Research assistants conducted quantitative gait evaluations, independent of the clinician’s evaluation, using a computerized mat 457×90.2×.64cm (180×35.5×0.25in) with embedded pressure sensors (GAITRitea). Subjects were asked to walk on the mat at their normal walking speed for 2 trials in a quiet and well-lit hallway.12,23 Start-and-stop points were marked by white lines on the floor, and included 0.9m (3ft) each for initial acceleration and terminal deceleration. Monitoring devices were not attached to the participants during the test. The software computes quantitative parameters based on footfalls recorded. Each trial was 1 walkway in length, and values analyzed were the mean of 2 trials computed automatically by the software. Velocity (in cm/s) is the distance covered on 2 trials divided by ambulation time. Step length is distance between heel points of the current footfall and previous footfall on the opposite foot. Cadence is number of steps taken in a minute. Stride length is the distance between the heel points of 2 consecutive footfalls of the same foot. Double support is the time elapsed between first contact of the current footfall and the last contact of the previous footfall, added to the time elapsed between the last contact of the current footfall and the first contact of the next footfall. Excellent reliability and validity for GAITRite assessments were reported in previous research by the authors and others.12,24
We asked the subjects to walk on the computerized mat while reciting alternate letters of the alphabet (skipping the letter in between), using 2 different instructions. During the “complex” WWT condition (WWT-C), validated in our previous study,1 subjects were asked by the tester to pay equal attention to both their walking and talking. The subjects in this sample were not the same as those in our pilot study.1 During the “talking” condition (WWT-T), subjects were asked to pay attention to reciting alternate letters and not to concentrate on their walking. Two trials on each condition were done. Quantitative parameters were recorded as described above.
Prior to both WWT conditions, we told the subjects that they might slow down during the WWT task. If they had to stop walking to think of the next letter, they were instructed to start walking again as soon as they could. Testers did not advise or encourage subjects during the task, intervening only in situations where subject safety was an issue. The trial data were not recorded and a new trial started if the trial was interrupted for any reason such as loss of balance or if subjects asked the tester a question in the middle of the trial. The initial letter on the interference task was randomly varied between “A” (A-C-E) and “B” (B-D-F) between trials. To reduce learning effects, subjects were given one or more practice trials as required on both the single and dual task conditions to familiarize themselves with the procedure, but were not taught strategies. The tester recorded the total numbers of alternate letters correctly recited in sequence and the total number of errors for 2 trials during each condition. If subjects made an error but continued on accurately, the total number of alternate letters correctly recited was counted. A randomization procedure was not done but the test order was more or less equally distributed; the first 101 subjects in this study did WWT-C first followed by WWT-T, and the next 88 did WWT-T first.
We have reported values as median with interquartile ranges instead of means with standard deviation (SD) to account for nonparametric distributions. We made pairwise comparisons of verbal and quantitative gait parameters on the 2 WWT conditions within subjects using the Wilcoxon signed-rank test, which makes no assumptions about the underlying distribution of data being compared.25,26 The relevant comparisons reported are within subjects and not between subjects. The statistical significance was unchanged when examined using paired t tests (data not shown).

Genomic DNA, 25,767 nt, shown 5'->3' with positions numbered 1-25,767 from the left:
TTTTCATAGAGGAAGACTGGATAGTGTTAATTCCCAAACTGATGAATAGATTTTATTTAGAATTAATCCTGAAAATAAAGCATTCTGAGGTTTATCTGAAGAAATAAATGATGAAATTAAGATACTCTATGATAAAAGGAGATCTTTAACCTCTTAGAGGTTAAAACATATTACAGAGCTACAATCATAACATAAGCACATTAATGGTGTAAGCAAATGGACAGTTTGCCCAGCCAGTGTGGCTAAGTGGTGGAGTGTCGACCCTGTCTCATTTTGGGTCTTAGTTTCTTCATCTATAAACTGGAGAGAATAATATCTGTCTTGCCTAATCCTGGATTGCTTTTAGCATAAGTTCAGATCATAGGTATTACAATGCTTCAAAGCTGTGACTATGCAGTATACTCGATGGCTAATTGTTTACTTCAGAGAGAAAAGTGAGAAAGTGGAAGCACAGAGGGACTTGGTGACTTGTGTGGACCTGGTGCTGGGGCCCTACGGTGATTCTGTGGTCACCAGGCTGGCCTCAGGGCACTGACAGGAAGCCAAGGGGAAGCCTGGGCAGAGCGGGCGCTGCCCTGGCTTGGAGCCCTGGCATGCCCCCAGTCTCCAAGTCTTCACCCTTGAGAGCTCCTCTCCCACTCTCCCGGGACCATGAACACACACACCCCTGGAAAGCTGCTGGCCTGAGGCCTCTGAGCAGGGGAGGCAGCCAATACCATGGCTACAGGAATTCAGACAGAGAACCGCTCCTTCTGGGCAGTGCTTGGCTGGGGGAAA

Sample characteristics are presented in table 1. The majority of subjects were women (56.6%), and the mean age was 80.2±4.9 years. The median velocity during normal walking was 103.0cm/s (interquartile range, 89.4-114.3). There was a low prevalence of various chronic medical illnesses, except for hypertension. None of the subjects were on antipsychotic medications. There was a low prevalence of Parkinsonian medication (0.6%), antidepressant (1.7%), and chronic benzodiazepine (3.4%) use in this nondisabled sample. While mean values on cognitive tests for subjects in this sample were within normal limits and none met clinical criteria for dementia,22 there was a range of performance as indicated by the SDs on individual tests in table 1. For instance, only 6 of the 189 subjects had scores in the abnormal range on the BIMC test14 (>7 points). None of the subjects had abnormal total recall scores (<45) and 16 had free recall scores less than 24 on the FCSR test.15 None had significant depressive symptoms on the Geriatric Depression Scale20 (>5 points).
We found significant effects for task prioritization on WWT. All subjects completed both trials on both WWT conditions without stopping. Table 2 shows the quantitative gait and verbal outcomes during the 2 WWT conditions. Overall, quantitative gait parameters were worse during WWT than during normal walking. Table 2 shows that compared with baseline normal walking velocity (without talking), subjects show a more unstable pattern of walking with decreased velocity, cadence, and step length but increased double-support time during both WWT conditions. When comparing the 2 WWT conditions, velocity and cadence was significantly slower on WWT-T, which requires subjects to pay more attention to talking than WWT-C. Stride length was longer during WWT-T than during WWT-C. Median values in both WWT conditions are similar and are provided for descriptive purposes. The total number of errors while reciting alternate letters was lower on WWT-T, but the difference was not significant. The number of letters accurately recited did not differ between the 2 WWT conditions.